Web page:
A Paleo Conversation : From CST to PST, a bi-regional take on living paleo.
  • Viva La Kiva

    Dearest E!

    Go, Grandma, Go!  100??  WOW.  Let’s plan on having an epic cocktail party when we reach that eminent age.  What a great way to celebrate!  Looks like you made some wonderful connections, and fabulous food too. What did you use to wrap those enchiladas?  I myself do indulge in the occasional corn tortilla, but a better wrapper might put this on the weekly rotation, rather than every few months.

    As for us, it’s been a busy month, as usual.  Sure beats being bored.  A round of influenza and ear infections knocked the stuffing out of us for a couple of weeks, and then we found ourselves in a mad scramble to prepare for, go on, then recover from a trip to Texas.  I took John down for a week with my parents, my brother, and his family.  We were a roiling mass of humanity for  a week together.  It was awesome, and I can’t wait to take you there!

    My parents, as you know, are taking a wee vacation from retirement to rehabilitate a derelict restaurant and bar in the mountains of west Texas, in the erstwhile mining village / ghosttown / tourist trap of Terlingua, just west of Big Bend National Park and east of Big Bend Ranch State Park.  Their place is called La Kiva (Instagram here!) and though it is currently a bar, it is likely only days away from being a restaurant and bar.  It’s lovely there, surrounded by mountains and desert, and dug into the bank of Terlingua Creek.  It’s mostly built out of rock, and possesses a naughty imagined big cat fossil in the wall, named *ahem* the Penisaurus Erectus.

    The patio at La Kiva on the banks of Terlingua Creek.
    The patio at La Kiva on the banks of Terlingua Creek.
    Skipping stones to Mexico.
    The patio really is lovely.
    The desert in the park.
    The desert in the park.
    Santa Elena Canyon. That's Mexico right there!
    Santa Elena Canyon. That’s Mexico right there!
    In the side room at La Kiva, with a creek view.
    In the side room at La Kiva, with a creek view.
    The bar, with P. Erectus in all its glory.
    The bar, with P. Erectus in all its glory.

    I’m pushing hard on management to help make the place Paleo-friendly.  Not exactly trying to get the menu Whole-30 compliant, but trying to have a menu that doesn’t involve going completely off the rails, if you don’t want to.  Efforts are also being made in the direction of vegetarian-, vegan-, and gluten-free friendly too.  I’ll also push to get a good allergy statement letting people know where the dairy, soy, etc. is.  The kitchen team, so far, are fabulous – on board with the idea of cooking food from ingredients, not just tipped out of ready-made bags.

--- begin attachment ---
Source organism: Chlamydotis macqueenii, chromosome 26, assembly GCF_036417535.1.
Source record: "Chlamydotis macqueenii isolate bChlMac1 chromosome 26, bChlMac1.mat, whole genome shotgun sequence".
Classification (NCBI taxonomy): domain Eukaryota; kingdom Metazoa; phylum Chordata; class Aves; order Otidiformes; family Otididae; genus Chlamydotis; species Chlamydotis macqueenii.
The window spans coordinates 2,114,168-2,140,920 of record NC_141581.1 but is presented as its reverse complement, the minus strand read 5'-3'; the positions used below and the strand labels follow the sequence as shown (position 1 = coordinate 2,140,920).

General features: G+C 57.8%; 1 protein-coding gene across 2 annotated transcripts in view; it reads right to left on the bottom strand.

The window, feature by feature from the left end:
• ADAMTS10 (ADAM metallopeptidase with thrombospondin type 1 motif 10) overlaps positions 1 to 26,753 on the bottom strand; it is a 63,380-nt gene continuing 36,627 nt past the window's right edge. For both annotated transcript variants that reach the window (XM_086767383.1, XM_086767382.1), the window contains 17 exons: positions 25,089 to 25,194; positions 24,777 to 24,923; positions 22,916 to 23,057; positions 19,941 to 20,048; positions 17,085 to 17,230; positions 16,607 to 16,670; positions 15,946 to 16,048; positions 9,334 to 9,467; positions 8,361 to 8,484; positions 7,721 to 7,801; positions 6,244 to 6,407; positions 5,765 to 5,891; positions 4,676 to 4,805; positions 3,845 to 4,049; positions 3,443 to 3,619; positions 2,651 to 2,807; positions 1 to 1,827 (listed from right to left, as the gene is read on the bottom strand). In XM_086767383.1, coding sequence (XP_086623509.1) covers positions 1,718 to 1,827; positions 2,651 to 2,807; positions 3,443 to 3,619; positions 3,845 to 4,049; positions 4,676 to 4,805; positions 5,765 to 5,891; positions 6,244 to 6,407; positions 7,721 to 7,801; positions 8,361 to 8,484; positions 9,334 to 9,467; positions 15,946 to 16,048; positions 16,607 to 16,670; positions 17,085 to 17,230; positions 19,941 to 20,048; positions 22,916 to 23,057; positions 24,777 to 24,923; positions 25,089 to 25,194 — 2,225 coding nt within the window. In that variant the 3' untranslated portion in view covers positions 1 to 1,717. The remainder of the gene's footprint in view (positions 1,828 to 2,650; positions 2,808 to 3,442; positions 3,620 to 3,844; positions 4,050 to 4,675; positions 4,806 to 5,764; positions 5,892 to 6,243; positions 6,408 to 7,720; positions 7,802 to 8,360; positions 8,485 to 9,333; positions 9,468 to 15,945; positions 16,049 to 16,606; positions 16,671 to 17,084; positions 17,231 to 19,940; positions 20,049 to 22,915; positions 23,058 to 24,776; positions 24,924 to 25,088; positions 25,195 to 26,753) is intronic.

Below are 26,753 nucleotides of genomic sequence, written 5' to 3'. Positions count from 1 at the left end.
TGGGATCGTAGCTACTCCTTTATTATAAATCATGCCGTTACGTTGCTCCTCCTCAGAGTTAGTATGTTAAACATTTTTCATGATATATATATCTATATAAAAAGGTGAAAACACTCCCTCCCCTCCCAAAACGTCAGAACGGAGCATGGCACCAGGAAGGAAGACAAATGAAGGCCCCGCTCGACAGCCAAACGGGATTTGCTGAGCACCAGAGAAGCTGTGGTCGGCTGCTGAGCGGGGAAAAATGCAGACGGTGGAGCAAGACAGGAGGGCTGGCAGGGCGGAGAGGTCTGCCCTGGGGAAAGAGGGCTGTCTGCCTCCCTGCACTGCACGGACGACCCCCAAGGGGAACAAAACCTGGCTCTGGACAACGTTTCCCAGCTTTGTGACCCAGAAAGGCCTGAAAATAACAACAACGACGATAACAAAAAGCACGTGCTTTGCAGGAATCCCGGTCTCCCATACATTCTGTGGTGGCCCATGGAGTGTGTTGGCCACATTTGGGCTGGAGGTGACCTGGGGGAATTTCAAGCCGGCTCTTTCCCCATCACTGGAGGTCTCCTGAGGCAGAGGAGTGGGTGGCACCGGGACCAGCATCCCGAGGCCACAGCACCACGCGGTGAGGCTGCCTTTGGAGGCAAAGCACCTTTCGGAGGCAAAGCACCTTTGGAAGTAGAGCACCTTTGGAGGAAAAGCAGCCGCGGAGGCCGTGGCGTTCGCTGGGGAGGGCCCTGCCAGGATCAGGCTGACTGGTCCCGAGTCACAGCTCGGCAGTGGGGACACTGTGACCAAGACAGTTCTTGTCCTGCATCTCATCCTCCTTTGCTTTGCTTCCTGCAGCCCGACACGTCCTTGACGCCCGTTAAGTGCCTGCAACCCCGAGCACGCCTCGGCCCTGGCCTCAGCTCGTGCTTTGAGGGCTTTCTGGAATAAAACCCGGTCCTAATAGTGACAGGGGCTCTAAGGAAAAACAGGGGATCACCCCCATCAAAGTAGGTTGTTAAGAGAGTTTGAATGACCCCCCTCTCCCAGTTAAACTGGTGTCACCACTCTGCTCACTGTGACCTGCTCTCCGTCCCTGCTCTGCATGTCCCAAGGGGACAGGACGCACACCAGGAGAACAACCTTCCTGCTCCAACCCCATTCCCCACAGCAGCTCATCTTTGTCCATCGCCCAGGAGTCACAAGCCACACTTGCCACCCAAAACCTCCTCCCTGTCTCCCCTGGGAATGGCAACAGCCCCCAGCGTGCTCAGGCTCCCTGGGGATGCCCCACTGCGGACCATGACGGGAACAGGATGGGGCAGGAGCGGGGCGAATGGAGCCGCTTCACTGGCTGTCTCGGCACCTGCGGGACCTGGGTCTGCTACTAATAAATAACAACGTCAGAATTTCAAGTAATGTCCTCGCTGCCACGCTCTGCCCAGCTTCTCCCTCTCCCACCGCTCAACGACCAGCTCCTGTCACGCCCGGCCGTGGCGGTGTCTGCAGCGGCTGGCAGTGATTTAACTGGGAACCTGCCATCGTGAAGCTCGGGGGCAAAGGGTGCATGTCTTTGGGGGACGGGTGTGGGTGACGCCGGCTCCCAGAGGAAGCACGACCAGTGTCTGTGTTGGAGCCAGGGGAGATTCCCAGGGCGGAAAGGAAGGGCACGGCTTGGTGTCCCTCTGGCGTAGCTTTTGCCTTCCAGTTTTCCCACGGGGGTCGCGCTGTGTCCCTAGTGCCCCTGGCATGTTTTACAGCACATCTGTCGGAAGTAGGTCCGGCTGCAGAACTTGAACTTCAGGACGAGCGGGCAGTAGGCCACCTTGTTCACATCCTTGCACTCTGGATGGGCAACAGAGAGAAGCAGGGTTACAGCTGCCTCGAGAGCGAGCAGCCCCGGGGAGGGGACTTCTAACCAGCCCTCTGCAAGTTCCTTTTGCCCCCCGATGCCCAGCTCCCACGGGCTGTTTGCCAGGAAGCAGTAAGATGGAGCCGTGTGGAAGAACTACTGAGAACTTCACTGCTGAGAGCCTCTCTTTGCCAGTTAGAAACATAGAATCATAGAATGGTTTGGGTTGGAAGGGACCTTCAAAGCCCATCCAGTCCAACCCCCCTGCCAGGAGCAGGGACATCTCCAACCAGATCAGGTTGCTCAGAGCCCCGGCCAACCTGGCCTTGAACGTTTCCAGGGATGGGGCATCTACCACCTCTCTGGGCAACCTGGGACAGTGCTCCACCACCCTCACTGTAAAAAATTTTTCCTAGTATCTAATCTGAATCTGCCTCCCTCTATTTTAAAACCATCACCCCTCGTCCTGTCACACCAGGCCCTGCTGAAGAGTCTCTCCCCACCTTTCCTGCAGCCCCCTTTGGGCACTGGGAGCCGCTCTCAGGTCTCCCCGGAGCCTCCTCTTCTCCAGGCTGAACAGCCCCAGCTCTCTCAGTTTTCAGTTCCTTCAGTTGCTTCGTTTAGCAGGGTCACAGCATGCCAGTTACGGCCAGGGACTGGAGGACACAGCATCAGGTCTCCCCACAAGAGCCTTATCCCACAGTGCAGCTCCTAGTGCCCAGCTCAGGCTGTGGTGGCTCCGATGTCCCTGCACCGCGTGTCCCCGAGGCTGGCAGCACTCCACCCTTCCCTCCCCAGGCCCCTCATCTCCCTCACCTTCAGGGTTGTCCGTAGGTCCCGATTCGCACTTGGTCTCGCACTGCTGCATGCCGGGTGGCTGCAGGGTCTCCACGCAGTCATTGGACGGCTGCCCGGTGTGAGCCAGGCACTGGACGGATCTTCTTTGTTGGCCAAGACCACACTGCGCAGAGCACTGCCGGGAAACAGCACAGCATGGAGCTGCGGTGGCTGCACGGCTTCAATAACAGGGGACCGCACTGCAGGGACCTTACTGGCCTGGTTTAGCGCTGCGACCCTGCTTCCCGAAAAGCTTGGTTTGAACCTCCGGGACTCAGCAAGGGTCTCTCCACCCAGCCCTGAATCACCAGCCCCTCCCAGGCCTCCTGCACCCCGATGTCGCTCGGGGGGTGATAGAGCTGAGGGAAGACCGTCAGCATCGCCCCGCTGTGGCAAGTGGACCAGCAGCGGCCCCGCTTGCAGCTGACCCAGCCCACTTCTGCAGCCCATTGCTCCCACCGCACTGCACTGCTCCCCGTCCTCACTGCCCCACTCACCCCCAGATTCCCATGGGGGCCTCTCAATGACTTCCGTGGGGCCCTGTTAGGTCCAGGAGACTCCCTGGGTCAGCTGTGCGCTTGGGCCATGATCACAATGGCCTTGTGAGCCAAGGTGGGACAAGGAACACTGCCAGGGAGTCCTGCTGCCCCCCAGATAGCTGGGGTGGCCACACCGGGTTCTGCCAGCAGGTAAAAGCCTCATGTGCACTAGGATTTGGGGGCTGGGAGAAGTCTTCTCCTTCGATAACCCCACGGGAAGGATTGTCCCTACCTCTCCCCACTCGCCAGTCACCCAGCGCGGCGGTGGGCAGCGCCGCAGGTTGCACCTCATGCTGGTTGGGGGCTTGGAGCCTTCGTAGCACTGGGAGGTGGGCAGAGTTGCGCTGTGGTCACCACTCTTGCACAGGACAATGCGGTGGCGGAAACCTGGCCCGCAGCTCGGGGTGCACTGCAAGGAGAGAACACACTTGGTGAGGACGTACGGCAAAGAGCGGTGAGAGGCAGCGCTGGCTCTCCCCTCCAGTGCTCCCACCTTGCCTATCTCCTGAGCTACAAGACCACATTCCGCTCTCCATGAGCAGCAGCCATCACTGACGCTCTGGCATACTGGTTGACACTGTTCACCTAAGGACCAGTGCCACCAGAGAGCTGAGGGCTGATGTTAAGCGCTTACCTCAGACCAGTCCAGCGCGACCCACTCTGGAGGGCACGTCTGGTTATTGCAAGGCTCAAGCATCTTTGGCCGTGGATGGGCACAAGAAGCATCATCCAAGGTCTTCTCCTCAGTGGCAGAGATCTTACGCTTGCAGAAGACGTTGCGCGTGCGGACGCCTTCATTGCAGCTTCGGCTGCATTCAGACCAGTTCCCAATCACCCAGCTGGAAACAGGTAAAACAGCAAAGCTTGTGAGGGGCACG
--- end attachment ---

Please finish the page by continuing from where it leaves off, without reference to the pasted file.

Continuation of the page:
I also made the acquaintance of a good friend of my parents’, a one Jeff Leach.  As in Jeff Leach from the American Gut Project and Human Food Project.  I told him a bit about us, and some ideas we have for projects, and he was very interested, very encouraging, and wanted to hear more.  Unfortunately, we didn’t get to chat for very long – I had a minivan full of kids and siblings to contend with, and they weren’t in a place where I could ask them to hang on for an hour or two while I talked about poo with the nice man.

    In other news, Jeffrey is 11 months old today.  It’s hard to believe our babies are growing up so fast – I remember when your wee Henry was this size.  John is just about to turn six.  Today, Roman and I did some math and figured out that we have enough frozen breast-milk to make it to the end of the month, so as of today, I’m officially done pumping!  We did exclusive pumping / bottlefeeding for Jeffrey for various reasons that make me fascinating to talk to at cocktail parties, and I’m both excited and a bit bereft to be done.  12 months on breast milk for the baby – that was the goal!

    Much love to all of you and yours,


    PS.  Snowed this morning.


I've been paleo since I discovered four years ago that it could help me manage my Hashimoto's Thyroiditis among other things. The more I learn the more I want to learn and the less I feel that there is any one solution out there that will work for all of us. I try to advocate for paleo and lessons from paleo without being a crashing bore at parties, with perhaps only moderate success. I was born and raised in England, then Oklahoma, then Minnesota. I'm married to one of the world's most patient men, and I've got two pretty nifty sons and a dog. I've a background in science, design, and communications.


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